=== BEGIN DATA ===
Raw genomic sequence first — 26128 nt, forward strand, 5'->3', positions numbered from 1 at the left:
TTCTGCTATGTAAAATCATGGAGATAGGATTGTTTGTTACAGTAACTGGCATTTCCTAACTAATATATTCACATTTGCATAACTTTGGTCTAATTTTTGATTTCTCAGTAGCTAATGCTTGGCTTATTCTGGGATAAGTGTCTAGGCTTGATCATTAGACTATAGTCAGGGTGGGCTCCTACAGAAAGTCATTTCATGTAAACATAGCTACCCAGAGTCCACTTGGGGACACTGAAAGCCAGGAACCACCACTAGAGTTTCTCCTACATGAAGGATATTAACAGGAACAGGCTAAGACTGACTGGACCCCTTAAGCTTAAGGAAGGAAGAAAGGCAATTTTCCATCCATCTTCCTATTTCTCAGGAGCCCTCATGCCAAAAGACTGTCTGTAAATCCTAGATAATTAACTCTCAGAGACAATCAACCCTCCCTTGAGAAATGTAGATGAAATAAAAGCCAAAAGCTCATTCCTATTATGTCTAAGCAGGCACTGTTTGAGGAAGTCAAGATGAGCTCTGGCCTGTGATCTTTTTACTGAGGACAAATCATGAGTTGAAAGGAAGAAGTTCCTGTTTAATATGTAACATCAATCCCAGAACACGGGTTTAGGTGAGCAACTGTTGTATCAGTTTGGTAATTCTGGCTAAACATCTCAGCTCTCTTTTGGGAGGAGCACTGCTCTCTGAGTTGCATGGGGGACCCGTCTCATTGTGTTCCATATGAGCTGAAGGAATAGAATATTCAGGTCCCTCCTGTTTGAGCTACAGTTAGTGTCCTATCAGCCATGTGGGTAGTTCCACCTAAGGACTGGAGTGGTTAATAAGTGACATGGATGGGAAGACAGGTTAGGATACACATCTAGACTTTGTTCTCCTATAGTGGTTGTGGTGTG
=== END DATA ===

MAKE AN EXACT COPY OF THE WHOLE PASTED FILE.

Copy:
Raw genomic sequence first — 26128 nt, forward strand, 5'->3', positions numbered from 1 at the left:
TTCTGCTATGTAAAATCATGGAGATAGGATTGTTTGTTACAGTAACTGGCATTTCCTAACTAATATATTCACATTTGCATAACTTTGGTCTAATTTTTGATTTCTCAGTAGCTAATGCTTGGCTTATTCTGGGATAAGTGTCTAGGCTTGATCATTAGACTATAGTCAGGGTGGGCTCCTACAGAAAGTCATTTCATGTAAACATAGCTACCCAGAGTCCACTTGGGGACACTGAAAGCCAGGAACCACCACTAGAGTTTCTCCTACATGAAGGATATTAACAGGAACAGGCTAAGACTGACTGGACCCCTTAAGCTTAAGGAAGGAAGAAAGGCAATTTTCCATCCATCTTCCTATTTCTCAGGAGCCCTCATGCCAAAAGACTGTCTGTAAATCCTAGATAATTAACTCTCAGAGACAATCAACCCTCCCTTGAGAAATGTAGATGAAATAAAAGCCAAAAGCTCATTCCTATTATGTCTAAGCAGGCACTGTTTGAGGAAGTCAAGATGAGCTCTGGCCTGTGATCTTTTTACTGAGGACAAATCATGAGTTGAAAGGAAGAAGTTCCTGTTTAATATGTAACATCAATCCCAGAACACGGGTTTAGGTGAGCAACTGTTGTATCAGTTTGGTAATTCTGGCTAAACATCTCAGCTCTCTTTTGGGAGGAGCACTGCTCTCTGAGTTGCATGGGGGACCCGTCTCATTGTGTTCCATATGAGCTGAAGGAATAGAATATTCAGGTCCCTCCTGTTTGAGCTACAGTTAGTGTCCTATCAGCCATGTGGGTAGTTCCACCTAAGGACTGGAGTGGTTAATAAGTGACATGGATGGGAAGACAGGTTAGGATACACATCTAGACTTTGTTCTCCTATAGTGGTTGTGGTGTG